On 100th Women's Day, a Look at the Changing Middle East

Tuesday, March 08, 2011

A woman cries as anti-government protesters walk during a candlelight vigil for those killed on February 9, 2011 in Cairo, Egypt. (John Moore/Getty)

Today is the 100th anniversary of International Women’s Day. Recently, women in the Middle East and North Africa, have been standing up and pushing for democratic change and equal rights. What lies ahead for women in these countries as they grapple with forming new, more democratic, governments?

Karima Bennoune, Law Professor at Rutgers University and expert on International Women's and Human Rights says w omen's participation in the independence movement in Algeria in the 1950s and 1960s had not translated into automatic advances for women's rights and representation after independence.

Dalia Ziada, Egyptian blogger and original North Africa Director of the American Islamic Congress, participated in the protests that brought down the Mubarak regime. She is pushing now to make sure women are part of the democratic process in Egypt. She says the role of women in the transformational process of government is essential and that men who have power right now are marginilizing women in the race to form a new democratic government.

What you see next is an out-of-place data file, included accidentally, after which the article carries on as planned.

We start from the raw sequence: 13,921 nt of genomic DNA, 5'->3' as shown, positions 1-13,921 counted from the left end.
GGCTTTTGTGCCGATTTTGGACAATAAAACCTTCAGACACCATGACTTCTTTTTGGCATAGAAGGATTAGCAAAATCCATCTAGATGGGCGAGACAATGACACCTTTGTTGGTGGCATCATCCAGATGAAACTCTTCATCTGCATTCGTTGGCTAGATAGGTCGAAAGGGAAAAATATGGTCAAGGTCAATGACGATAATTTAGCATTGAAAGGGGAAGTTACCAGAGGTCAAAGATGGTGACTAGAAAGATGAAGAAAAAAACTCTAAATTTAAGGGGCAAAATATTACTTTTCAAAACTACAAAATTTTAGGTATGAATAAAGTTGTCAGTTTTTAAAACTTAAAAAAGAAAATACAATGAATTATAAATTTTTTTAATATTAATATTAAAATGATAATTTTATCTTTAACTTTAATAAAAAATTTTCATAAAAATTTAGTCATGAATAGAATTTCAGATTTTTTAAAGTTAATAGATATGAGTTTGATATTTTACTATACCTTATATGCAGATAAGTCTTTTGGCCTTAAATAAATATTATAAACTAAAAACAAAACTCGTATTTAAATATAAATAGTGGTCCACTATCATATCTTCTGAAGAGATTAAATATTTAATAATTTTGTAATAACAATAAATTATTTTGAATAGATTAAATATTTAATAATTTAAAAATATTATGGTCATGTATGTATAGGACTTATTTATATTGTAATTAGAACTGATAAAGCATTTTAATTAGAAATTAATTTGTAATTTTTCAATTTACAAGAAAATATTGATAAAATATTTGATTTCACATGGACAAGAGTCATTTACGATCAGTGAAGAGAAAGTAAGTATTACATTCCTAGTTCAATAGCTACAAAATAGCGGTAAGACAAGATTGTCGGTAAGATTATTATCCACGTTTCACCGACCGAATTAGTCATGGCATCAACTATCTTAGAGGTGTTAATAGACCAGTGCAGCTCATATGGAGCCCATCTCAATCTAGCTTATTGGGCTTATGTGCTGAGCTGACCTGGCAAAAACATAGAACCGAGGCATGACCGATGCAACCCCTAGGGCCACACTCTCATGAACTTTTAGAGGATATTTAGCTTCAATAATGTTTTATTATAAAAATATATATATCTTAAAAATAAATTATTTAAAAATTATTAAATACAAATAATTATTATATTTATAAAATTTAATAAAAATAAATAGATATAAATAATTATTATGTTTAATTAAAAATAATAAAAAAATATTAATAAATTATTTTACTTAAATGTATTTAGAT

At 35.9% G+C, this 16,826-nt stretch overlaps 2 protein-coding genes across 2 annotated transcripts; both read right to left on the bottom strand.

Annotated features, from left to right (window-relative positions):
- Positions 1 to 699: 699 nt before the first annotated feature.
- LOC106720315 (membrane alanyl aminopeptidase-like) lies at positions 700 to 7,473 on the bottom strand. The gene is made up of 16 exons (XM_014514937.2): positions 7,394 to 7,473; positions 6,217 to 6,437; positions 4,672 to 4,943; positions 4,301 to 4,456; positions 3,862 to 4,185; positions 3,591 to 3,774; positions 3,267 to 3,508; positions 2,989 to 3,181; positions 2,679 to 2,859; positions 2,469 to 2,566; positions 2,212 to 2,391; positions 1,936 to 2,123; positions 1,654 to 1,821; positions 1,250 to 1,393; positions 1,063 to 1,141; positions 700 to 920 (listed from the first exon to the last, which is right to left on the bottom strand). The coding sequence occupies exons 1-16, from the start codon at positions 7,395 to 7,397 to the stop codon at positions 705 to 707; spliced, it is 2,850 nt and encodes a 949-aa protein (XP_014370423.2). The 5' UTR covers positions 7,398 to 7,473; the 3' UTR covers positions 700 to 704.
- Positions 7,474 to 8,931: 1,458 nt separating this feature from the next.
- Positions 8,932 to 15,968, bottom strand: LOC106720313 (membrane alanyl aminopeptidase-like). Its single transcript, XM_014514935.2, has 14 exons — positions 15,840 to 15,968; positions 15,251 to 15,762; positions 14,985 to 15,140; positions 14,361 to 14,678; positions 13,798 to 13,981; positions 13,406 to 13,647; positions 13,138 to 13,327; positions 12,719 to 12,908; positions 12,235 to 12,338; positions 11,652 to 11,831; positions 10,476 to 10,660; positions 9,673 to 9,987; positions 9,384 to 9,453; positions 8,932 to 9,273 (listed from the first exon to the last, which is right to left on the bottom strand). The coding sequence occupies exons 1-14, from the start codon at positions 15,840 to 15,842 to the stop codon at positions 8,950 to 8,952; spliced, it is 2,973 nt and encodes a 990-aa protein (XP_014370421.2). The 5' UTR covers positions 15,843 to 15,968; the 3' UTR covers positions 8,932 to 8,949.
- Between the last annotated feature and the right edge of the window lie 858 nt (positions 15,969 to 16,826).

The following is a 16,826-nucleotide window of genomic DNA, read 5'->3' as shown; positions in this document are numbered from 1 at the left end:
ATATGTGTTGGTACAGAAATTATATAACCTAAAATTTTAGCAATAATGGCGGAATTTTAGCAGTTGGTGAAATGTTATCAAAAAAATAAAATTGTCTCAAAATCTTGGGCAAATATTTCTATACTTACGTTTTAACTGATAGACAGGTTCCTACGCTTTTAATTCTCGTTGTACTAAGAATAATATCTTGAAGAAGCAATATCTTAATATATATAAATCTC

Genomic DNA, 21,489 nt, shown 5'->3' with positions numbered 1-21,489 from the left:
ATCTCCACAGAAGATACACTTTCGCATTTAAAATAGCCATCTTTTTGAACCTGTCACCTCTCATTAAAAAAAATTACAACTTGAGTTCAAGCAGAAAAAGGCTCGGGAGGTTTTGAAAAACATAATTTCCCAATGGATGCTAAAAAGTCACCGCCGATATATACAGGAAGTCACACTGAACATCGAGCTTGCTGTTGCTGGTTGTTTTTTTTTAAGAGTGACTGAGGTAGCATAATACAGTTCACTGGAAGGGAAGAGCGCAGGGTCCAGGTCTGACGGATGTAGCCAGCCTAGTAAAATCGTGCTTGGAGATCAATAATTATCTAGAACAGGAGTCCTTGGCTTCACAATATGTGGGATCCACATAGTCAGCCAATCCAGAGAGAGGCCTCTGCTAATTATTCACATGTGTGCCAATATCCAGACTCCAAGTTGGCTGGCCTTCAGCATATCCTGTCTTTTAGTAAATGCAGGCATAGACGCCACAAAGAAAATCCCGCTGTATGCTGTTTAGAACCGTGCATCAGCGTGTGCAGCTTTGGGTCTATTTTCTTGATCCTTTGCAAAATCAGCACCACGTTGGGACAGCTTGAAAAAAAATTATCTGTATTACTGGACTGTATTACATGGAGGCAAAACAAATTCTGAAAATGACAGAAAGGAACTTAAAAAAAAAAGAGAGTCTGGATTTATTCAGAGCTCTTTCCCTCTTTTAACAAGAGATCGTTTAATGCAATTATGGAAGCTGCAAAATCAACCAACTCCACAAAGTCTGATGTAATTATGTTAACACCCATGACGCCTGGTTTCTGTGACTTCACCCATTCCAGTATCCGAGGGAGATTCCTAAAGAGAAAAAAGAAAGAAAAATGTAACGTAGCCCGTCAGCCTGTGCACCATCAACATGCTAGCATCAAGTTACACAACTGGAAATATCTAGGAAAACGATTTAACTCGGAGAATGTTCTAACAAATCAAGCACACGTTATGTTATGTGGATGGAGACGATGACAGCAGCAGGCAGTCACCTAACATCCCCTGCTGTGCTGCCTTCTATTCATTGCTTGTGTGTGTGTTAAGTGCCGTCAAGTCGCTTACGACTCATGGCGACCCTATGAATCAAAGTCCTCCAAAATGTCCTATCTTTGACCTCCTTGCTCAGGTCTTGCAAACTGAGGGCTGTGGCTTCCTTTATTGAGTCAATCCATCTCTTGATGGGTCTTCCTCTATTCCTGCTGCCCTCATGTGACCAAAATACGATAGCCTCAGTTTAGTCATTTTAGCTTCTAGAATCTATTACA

Guests:

Karima Bennoune and Dalia Ziada

Contributors:

Jen Poyant

Comments [1]

It depends upon the area of the world. I'd say, in the USA the problem is more a lack of a clear direction as to what they believe they lack or want. Some want this, and some want that, but other absolutely do not want that. For men, the expectations and wants are clearer.

Mar. 08 2011 01:41 PM

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